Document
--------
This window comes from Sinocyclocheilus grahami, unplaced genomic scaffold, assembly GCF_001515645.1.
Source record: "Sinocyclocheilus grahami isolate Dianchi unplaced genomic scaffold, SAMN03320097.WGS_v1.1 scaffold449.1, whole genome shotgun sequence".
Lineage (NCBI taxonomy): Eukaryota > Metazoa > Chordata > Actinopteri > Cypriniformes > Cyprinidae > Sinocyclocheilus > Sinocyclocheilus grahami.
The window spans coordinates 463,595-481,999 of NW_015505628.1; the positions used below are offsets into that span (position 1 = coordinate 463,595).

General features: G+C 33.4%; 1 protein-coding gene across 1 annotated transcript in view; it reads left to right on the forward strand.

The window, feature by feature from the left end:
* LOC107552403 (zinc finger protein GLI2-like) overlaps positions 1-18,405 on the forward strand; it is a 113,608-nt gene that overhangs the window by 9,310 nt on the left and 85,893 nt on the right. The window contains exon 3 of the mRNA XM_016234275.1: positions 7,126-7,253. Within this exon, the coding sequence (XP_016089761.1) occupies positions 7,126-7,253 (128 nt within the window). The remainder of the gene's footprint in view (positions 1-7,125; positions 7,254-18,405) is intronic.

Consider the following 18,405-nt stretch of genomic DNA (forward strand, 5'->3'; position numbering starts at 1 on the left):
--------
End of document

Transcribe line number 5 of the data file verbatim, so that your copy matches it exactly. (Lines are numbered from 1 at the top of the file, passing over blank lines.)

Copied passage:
General features: G+C 33.4%; 1 protein-coding gene across 1 annotated transcript in view; it reads left to right on the forward strand.